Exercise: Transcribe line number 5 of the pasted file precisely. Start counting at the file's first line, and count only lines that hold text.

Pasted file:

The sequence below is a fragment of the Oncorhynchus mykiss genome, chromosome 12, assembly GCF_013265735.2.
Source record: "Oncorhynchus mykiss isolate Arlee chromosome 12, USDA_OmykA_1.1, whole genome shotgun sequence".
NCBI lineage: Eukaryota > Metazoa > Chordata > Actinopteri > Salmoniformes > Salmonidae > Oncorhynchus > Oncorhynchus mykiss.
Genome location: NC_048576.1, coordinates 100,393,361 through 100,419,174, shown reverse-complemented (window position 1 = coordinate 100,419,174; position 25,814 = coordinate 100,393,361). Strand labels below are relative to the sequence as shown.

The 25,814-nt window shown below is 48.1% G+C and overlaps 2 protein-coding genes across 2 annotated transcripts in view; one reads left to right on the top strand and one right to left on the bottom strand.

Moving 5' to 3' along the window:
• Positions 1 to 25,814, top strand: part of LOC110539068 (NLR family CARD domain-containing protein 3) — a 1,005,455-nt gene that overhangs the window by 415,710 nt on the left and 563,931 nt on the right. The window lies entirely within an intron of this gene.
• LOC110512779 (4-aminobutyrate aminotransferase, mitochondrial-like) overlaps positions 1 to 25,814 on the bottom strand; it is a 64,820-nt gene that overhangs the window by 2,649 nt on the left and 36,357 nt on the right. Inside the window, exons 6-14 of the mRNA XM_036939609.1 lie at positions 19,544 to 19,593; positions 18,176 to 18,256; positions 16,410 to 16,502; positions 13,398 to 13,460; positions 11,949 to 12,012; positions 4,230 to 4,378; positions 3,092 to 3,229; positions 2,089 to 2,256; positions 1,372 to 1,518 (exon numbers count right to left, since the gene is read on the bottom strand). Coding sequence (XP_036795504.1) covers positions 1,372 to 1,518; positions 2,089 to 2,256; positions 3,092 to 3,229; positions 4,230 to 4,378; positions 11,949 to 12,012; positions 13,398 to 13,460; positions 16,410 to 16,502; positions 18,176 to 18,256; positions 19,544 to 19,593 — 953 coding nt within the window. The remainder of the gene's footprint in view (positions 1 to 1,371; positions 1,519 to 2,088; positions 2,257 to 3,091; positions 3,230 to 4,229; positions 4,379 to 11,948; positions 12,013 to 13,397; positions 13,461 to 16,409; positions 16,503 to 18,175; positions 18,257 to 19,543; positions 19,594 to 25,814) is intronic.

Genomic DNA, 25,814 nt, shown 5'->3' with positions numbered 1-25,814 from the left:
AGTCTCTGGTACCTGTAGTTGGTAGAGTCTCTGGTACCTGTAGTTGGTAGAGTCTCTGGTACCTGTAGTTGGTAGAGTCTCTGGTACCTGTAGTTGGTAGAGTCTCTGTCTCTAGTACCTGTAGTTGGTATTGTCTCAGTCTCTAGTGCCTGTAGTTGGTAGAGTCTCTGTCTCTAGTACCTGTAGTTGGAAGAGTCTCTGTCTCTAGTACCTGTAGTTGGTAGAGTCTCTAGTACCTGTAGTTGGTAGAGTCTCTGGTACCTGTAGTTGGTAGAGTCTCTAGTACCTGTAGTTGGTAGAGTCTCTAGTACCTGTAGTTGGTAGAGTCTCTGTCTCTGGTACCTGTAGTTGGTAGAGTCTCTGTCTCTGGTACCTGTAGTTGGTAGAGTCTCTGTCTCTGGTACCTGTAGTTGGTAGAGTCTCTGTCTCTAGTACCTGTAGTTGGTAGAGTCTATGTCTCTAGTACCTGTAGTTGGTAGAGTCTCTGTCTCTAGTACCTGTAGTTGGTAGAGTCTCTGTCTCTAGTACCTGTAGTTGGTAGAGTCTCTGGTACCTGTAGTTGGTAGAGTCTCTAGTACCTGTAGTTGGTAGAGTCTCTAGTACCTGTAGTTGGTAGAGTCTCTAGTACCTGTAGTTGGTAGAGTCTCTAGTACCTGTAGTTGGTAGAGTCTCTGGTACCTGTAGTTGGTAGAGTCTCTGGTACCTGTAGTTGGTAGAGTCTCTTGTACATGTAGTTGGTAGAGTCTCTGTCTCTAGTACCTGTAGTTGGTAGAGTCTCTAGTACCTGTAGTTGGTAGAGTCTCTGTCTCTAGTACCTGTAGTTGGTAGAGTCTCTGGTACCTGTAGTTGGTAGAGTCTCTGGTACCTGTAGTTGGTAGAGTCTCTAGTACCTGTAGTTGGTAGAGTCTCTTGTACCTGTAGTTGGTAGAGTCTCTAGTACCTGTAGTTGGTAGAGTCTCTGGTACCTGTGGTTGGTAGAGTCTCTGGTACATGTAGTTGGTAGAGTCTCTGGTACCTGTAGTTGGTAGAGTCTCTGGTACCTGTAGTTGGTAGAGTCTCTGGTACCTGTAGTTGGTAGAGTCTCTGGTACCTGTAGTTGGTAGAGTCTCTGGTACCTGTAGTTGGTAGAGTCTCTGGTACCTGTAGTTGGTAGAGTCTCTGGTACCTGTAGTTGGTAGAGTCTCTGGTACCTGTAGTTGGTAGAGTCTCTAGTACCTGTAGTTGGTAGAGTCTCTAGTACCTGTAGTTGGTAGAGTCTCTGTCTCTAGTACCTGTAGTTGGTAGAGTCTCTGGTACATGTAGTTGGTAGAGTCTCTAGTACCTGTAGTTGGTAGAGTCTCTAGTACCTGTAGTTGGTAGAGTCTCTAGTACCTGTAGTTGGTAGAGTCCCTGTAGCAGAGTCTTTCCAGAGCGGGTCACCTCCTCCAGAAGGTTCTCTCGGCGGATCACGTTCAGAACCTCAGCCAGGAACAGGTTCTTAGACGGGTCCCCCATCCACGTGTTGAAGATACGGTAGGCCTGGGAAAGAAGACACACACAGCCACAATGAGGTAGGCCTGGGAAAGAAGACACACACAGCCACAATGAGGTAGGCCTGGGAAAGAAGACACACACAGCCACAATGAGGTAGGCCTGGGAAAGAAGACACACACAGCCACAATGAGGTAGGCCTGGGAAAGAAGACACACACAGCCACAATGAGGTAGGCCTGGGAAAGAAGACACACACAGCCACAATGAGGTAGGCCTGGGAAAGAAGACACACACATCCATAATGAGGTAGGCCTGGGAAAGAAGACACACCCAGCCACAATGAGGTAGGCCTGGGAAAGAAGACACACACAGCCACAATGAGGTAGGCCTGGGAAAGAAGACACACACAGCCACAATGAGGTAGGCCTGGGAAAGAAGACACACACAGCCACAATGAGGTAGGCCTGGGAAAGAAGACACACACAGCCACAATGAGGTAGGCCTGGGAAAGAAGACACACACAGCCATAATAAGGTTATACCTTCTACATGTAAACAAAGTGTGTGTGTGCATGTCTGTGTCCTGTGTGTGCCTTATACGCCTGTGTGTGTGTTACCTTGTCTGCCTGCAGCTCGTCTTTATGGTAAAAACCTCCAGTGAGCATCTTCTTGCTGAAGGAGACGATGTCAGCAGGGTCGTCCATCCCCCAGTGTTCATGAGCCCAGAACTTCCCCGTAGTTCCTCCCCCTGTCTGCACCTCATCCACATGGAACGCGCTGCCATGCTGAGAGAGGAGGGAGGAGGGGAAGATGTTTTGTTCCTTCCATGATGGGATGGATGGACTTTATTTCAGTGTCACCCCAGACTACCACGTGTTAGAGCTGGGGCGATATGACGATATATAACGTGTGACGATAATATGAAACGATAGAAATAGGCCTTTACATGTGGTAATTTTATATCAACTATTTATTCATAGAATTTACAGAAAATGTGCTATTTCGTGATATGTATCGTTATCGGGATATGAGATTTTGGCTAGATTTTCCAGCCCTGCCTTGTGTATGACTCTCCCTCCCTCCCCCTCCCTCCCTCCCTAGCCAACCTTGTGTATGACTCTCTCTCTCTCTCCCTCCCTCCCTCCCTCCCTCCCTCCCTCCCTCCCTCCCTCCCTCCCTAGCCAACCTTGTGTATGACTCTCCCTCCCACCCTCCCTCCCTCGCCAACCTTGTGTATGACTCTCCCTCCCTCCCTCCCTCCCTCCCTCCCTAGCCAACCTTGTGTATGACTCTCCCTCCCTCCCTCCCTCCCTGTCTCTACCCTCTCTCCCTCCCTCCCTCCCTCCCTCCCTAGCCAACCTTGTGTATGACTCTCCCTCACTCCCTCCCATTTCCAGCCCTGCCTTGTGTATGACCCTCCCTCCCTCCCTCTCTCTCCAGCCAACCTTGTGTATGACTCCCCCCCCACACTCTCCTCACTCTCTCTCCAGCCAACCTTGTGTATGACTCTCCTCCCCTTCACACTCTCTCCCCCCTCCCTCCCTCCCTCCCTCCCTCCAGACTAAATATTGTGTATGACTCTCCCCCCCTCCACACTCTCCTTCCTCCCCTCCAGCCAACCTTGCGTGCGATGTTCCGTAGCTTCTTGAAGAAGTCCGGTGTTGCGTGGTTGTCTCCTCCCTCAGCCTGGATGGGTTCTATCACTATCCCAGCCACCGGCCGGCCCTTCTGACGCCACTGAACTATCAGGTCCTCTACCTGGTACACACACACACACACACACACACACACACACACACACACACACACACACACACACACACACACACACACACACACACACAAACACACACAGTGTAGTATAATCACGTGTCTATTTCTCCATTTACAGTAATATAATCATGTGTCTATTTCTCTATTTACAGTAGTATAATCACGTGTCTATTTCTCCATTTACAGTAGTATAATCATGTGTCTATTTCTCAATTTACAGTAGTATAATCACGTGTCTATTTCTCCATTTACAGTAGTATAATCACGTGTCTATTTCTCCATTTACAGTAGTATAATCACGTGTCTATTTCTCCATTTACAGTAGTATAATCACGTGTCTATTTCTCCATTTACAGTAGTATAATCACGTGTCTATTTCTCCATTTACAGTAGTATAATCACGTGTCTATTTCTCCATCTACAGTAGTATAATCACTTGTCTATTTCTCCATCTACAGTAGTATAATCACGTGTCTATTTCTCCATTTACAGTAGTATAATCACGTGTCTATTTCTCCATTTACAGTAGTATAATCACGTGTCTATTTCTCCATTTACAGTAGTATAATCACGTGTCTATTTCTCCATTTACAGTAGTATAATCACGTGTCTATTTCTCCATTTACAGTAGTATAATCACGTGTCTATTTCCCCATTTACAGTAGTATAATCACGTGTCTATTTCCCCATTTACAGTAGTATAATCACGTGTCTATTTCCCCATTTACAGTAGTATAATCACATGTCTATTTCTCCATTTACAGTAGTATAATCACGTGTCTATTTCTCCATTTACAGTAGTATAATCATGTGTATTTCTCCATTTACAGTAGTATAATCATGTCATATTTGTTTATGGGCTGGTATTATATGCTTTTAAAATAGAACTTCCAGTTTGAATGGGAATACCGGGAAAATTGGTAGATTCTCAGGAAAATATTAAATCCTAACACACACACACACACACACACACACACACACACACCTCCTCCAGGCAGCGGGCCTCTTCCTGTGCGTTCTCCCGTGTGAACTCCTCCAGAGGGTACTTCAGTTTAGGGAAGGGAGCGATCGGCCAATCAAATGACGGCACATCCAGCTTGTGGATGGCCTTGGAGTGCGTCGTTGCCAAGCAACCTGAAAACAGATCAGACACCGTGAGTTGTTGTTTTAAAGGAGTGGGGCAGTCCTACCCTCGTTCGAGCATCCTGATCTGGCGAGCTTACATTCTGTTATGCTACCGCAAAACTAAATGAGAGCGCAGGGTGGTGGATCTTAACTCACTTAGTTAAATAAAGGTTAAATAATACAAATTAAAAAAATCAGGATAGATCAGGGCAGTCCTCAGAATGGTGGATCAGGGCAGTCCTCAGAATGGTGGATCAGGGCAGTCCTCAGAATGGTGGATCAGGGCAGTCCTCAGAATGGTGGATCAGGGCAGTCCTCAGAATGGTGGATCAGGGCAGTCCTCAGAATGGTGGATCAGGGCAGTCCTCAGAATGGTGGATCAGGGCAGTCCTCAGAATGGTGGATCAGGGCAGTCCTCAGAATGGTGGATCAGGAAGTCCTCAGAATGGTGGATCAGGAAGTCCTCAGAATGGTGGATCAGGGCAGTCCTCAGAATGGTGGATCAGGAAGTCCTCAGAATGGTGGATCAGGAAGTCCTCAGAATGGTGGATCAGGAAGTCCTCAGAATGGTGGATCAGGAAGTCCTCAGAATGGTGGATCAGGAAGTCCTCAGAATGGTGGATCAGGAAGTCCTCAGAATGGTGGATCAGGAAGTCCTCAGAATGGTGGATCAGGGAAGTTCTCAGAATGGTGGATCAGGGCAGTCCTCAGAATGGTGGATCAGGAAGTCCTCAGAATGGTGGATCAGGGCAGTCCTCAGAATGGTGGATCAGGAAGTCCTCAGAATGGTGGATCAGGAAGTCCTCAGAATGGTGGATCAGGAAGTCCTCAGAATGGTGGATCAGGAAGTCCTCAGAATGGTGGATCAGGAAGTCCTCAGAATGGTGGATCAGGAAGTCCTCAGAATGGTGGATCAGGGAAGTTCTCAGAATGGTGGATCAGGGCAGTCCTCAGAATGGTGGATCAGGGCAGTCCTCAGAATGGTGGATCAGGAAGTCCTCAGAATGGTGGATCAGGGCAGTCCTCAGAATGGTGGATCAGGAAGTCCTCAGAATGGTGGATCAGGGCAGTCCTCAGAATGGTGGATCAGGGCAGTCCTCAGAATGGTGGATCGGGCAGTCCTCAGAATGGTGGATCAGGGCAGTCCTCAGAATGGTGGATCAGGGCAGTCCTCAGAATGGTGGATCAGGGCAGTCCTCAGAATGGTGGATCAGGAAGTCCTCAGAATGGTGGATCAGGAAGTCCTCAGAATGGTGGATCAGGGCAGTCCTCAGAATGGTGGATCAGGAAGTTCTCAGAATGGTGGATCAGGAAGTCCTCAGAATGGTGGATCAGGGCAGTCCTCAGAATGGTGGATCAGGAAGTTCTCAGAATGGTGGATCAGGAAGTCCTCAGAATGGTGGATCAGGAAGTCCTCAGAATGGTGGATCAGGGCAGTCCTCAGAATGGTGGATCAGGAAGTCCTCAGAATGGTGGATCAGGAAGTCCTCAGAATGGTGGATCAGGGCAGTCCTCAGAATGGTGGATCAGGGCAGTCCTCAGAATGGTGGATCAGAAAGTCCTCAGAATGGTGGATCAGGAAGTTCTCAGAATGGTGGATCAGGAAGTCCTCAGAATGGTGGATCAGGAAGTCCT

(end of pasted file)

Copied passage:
The 25,814-nt window shown below is 48.1% G+C and overlaps 2 protein-coding genes across 2 annotated transcripts in view; one reads left to right on the top strand and one right to left on the bottom strand.